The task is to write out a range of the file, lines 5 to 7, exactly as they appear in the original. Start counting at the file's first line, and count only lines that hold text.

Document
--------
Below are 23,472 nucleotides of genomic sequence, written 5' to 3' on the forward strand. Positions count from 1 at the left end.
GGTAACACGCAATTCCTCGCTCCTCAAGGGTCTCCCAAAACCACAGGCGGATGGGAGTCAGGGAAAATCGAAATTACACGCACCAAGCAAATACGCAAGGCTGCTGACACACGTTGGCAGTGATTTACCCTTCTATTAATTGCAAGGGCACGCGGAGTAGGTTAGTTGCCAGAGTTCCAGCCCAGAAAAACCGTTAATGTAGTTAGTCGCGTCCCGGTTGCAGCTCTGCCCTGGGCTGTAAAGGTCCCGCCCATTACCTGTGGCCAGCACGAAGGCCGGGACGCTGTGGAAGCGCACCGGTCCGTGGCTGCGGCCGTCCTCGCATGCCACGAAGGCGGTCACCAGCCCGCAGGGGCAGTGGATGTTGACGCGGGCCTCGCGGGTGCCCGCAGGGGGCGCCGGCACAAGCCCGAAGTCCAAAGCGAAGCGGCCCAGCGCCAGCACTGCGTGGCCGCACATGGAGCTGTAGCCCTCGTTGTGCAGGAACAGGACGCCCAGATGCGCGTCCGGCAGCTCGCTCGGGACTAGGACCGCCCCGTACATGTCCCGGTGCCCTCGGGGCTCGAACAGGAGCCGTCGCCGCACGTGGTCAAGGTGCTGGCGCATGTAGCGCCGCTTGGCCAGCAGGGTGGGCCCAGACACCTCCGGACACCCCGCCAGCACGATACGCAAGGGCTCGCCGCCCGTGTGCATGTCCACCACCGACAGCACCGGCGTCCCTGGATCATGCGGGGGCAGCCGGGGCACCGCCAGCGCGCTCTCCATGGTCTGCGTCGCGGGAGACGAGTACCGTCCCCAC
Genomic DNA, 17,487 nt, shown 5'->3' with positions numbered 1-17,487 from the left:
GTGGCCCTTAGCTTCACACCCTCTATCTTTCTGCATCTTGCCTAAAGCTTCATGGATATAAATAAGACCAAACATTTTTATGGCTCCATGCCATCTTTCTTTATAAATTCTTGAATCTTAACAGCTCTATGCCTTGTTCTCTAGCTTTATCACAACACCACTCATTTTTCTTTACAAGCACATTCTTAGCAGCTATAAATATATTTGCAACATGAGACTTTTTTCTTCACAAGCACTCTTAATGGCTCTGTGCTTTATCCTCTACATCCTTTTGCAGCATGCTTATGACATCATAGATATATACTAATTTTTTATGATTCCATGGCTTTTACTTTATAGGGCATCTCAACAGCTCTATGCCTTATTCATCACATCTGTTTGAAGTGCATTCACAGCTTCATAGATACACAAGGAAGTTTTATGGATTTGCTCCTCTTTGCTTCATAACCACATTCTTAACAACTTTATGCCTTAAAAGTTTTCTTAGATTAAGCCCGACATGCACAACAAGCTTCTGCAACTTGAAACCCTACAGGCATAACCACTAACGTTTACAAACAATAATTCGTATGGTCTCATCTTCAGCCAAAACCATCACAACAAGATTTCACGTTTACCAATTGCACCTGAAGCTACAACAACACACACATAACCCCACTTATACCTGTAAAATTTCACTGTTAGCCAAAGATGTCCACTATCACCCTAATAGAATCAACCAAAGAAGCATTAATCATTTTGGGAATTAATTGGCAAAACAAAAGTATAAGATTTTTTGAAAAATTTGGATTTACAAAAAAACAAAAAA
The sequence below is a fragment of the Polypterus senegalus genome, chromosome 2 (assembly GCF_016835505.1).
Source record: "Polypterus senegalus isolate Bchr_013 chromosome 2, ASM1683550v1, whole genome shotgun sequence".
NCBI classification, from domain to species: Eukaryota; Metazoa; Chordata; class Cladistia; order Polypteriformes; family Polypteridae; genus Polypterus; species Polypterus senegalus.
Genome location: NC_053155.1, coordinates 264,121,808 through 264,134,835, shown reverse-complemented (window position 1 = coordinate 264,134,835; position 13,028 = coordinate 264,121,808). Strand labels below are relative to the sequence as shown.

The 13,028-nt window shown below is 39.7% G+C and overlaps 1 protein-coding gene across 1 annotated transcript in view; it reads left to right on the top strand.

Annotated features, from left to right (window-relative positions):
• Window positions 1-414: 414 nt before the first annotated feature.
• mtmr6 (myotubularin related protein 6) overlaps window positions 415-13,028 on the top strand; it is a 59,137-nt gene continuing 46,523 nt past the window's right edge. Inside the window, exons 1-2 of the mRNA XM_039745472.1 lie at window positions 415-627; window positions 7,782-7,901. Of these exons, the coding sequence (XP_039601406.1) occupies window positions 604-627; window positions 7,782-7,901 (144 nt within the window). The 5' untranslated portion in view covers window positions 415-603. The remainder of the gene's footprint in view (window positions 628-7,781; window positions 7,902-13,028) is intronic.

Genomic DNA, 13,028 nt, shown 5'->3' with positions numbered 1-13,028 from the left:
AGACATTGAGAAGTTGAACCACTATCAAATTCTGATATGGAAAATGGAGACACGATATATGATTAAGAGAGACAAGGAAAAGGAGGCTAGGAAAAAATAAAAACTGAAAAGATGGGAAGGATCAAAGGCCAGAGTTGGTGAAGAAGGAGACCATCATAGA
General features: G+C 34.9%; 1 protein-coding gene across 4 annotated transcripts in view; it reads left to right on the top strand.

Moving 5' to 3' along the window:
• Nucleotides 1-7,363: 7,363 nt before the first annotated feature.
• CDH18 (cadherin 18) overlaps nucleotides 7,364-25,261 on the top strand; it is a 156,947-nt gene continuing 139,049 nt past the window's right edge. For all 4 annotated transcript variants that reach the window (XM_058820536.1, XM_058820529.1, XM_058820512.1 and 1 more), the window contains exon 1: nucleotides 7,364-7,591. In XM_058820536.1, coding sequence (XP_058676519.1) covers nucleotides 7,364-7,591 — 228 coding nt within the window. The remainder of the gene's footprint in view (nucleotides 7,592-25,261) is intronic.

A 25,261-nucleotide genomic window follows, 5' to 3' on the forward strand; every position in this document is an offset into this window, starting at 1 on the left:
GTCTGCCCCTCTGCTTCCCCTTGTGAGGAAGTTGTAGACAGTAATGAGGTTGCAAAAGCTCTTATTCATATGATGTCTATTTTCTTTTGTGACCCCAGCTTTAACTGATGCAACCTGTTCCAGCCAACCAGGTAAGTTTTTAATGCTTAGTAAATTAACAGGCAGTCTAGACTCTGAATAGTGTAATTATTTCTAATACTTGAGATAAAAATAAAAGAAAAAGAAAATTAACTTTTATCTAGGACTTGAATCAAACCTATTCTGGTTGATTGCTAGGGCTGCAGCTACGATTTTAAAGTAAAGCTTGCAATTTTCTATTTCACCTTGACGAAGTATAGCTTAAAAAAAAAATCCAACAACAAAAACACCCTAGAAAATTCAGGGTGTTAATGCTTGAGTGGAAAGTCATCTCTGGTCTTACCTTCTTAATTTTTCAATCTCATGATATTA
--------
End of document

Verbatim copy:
The sequence below is a fragment of the Polypterus senegalus genome, chromosome 2 (assembly GCF_016835505.1).
Source record: "Polypterus senegalus isolate Bchr_013 chromosome 2, ASM1683550v1, whole genome shotgun sequence".
NCBI classification, from domain to species: Eukaryota; Metazoa; Chordata; class Cladistia; order Polypteriformes; family Polypteridae; genus Polypterus; species Polypterus senegalus.